Laban Allred and Family: Chickasaw Indians?
by Linda Allred Cooper
Laban was an Allred via two lines:
1. Laban, William, William, William, Solomon born 1680 Lancashire, England
2. Laban, Patience, Catherine, John, un-named daughter of Solomon and Samuel Finley, Solomon born 1680 Lancashire, England
It seems to be very popular these days to claim Native American ancestry. My own father insisted his grandmother or great grandmother or he isn’t really sure who she was but she WAS Indian. He swears there is a photo of her somewhere but he just can’t find it. I have traced the various branches of our tree and she just isn’t there. My dad's DNA results confirms he did not have any Native American ancestry. Sorry, Dad! Of course, his response is that I obviously have no idea what I’m doing or I would have found her. Every now and then we have that discussion all over again – with the same ending. Oh well…
Admittedly, an exotic ancestor with jet black hair and wonderful cheek bones or the promise of a check coming from the various Tribal Casinos is very intriguing – yep, I could find a use for that money! But, despite all the stories about the Cherokee Indian Princess who married into the family, there are very few records to document actual Allred claims to Native American ancestry.
A great place to start Native American research is by referring to the Dawes Records. The Dawes Act was enacted on February 8, 1887. The Dawes Act had two primary purposes. The first was to “civilize” the Native peoples. Those sympathetic to the Indians, mainly philanthropists from the East, believed that the reservation system, in which most tribes held their lands communally, was preventing the economic and cultural development of the Native peoples. By the late nineteenth century most tribal economies were in dire straits, with indigenous people living in abject poverty. The Friends of the Indians, an influential group of philanthropists and reformers in the Northeast, believed that if individual Indians were given plots of land to farm, they would flourish and become integrated into the American economy and culture as middle-class farmers. In the Report of the Secretary of the Interior of 1886, Senator Dawes said he wanted the government to:
“put [the Indian] on his own land, furnish him with a little habitation, with a plow, and a rake, and show him how to go to work to use them .... The only way [to civilize the Indian] is to lead him out into the sunshine, and tell him what the sunshine is for, and what the rain comes for, and when to put his seed in the ground.”
The second major purpose of the Dawes Act was to gain use of Native-American lands for non-Natives. The act called for breaking up large tribal landholdings to enable settlement of the West by non-Natives. The act secured only a part of the tribes’ lands for the Indians, opening the remainder to settlers. An Act passed August 9, 1888, regulated the marriages between white men and Indian women and their rights to the land. White men were prohibited from marrying Indian women. If a white man did marry an Indian woman, he would not be entitled to any of her property. However, white men did marry Indian women and most were looked down on by both races. There is a report from one Indian Agent who stated:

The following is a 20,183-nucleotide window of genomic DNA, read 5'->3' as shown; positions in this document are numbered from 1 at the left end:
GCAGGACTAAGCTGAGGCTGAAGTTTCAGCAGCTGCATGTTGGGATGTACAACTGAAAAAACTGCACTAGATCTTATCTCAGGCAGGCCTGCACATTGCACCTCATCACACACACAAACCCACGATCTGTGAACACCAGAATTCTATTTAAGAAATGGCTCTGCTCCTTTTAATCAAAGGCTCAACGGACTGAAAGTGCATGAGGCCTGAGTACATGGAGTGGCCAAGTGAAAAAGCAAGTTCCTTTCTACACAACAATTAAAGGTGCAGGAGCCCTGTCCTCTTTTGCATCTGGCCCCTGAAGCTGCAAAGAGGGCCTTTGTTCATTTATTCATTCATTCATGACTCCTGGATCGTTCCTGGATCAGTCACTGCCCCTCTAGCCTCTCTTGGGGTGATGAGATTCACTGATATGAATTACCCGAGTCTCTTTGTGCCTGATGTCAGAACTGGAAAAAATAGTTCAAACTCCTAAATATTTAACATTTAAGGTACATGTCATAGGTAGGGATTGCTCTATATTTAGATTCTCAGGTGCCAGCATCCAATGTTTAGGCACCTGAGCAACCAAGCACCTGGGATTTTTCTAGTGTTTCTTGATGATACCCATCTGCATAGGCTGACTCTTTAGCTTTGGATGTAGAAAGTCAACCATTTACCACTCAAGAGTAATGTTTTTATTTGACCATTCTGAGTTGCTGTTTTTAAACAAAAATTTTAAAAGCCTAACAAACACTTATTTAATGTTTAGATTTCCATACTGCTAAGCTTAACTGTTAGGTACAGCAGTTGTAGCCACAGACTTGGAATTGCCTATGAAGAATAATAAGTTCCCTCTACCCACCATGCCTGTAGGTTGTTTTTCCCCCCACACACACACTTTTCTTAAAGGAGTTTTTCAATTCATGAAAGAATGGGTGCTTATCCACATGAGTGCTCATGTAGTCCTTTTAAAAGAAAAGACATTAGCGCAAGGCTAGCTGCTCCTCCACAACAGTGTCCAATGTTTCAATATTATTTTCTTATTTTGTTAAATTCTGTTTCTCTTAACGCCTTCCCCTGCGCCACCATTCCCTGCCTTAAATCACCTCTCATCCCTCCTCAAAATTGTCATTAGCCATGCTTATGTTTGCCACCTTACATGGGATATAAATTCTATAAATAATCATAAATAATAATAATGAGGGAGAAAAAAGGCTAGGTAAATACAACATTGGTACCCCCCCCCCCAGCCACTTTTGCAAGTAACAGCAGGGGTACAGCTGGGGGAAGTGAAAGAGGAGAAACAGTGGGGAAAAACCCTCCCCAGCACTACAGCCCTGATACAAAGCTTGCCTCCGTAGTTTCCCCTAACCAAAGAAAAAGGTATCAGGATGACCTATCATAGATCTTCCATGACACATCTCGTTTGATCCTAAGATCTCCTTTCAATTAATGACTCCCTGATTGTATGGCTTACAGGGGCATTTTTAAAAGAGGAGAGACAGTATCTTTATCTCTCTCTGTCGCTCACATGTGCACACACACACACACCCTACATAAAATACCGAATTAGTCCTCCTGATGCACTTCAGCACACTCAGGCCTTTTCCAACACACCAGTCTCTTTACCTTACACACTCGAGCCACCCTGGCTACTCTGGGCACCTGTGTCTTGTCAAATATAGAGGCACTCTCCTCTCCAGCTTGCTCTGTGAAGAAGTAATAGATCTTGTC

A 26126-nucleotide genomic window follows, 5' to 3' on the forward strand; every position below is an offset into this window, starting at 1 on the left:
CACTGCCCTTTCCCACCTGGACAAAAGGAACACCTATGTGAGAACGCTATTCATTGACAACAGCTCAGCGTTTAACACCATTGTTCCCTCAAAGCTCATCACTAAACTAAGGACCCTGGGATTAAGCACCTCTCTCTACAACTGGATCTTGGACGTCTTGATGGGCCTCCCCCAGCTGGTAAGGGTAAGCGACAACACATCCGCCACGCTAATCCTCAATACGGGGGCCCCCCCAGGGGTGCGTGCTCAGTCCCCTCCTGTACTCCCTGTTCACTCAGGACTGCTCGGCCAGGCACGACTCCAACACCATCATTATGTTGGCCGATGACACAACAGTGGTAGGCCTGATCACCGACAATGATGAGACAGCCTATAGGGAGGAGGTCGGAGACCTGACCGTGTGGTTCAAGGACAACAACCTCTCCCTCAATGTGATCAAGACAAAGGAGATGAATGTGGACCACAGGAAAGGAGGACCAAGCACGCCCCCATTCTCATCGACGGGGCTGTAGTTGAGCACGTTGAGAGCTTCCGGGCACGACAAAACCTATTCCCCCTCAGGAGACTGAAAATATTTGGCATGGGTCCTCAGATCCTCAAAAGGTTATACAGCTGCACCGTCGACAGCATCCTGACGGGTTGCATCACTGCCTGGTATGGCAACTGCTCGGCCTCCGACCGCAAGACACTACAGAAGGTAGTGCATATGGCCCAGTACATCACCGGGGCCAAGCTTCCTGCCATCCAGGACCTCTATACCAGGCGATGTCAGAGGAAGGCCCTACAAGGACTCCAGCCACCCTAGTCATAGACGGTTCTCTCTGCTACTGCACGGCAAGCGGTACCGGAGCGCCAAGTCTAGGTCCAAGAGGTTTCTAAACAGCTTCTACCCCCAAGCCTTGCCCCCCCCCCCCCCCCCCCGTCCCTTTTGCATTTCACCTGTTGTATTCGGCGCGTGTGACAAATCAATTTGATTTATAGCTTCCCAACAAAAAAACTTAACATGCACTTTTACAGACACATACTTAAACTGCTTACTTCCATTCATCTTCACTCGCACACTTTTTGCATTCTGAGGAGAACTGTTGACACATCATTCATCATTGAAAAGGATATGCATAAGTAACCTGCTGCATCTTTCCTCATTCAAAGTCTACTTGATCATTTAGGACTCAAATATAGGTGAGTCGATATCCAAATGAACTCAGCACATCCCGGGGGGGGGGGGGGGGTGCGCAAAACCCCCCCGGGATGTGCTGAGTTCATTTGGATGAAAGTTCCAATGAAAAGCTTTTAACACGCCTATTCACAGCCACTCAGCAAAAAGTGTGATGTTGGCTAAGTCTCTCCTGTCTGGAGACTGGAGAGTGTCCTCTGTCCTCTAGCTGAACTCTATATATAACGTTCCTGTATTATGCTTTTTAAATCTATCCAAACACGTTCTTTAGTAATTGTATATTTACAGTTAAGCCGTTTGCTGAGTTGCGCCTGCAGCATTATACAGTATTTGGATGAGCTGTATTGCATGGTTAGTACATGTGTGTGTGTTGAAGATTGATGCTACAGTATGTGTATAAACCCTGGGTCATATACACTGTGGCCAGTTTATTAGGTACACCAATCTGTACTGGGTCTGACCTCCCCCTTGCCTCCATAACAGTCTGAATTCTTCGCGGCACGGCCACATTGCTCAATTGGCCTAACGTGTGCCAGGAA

“They as a rule marry the squaws for the advantages and opportunities such a relation affords and proceed to make the most of the situation. They gobble up what the Indians make, advise them to their hurt generally against Government Agencies, deal liquor to them and debauch their morals…”
One Indian Relations annual report included the following comments about a particular “well to do white man…married to a member of the owned land. This act was intended
“to prevent a self-seeking white man from marrying an Indian woman for the purpose of raising a brood of mixed-blood children, living on the reservation with their tribe, enjoying the product of their land and drawing annuities in their name.”
In the midst of all of this controversy, we find the Laban Allred family living in Carroll County, Arkansas, who in 1896, were filing applications with the Dawes Commission to be recognized as members of the Chickasaw Nation. The question is Why?
Laban Allred (1813-1903) was born in Randolph County, the son of William Allred (1765-1849) and wife Patience Julian (1772-1856). He left home as a young man and per the 1840 Federal Census, Laban was living alone in Upper Osage, Carroll County, Arkansas. Per the 1850 Federal Census, Laban (38) had married and he and wife Sarah (20) were living in Osage Township, Carroll County, Arkansas with children Sarah Ann (5), William (3) and Polly J. (2 months). Laban listed himself as born in North Carolina, wife Sarah born in Tennessee and all three children born in Arkansas. In the “race” column, all are listed as White.
Per the 1860 Federal Census, the family is still living in Osage, Carroll County, Arkansas. Listed are Laban (47), wife Sarah (31), Sarah Ann (12), William (11), Patience J. (10), James M. (8), Caledonia (5), Amanda C. (4) and Alfred (2). Once again, in the race column all are listed as white and Sarah was listed being born in Tennessee. Per the 1870 Federal Census, the growing family was living in Liberty Township, Carroll County, Arkansas. Laban (58), wife Sarah (41), Sarah Ann (22), Patrice J. (20), James M. (18), Caledonia (15), Amanda (13), Alfred (12), Alson G. (9), Davis (7), Laban (4) and Robert Lee (2) and all are listed as white again. Sarah was listed being born in Tennessee.
Per the 1880 Federal Census, the family was still living in Liberty, Carroll County, Arkansas. Laban (67), Sarah (52), Caledonia (26), Amanda (23), Alfred (22), Alson (19), Albin (14), Robert Lee (13) and Thomas J. (9). All listed as white and Sarah as being born in Tennessee along with her mother and father.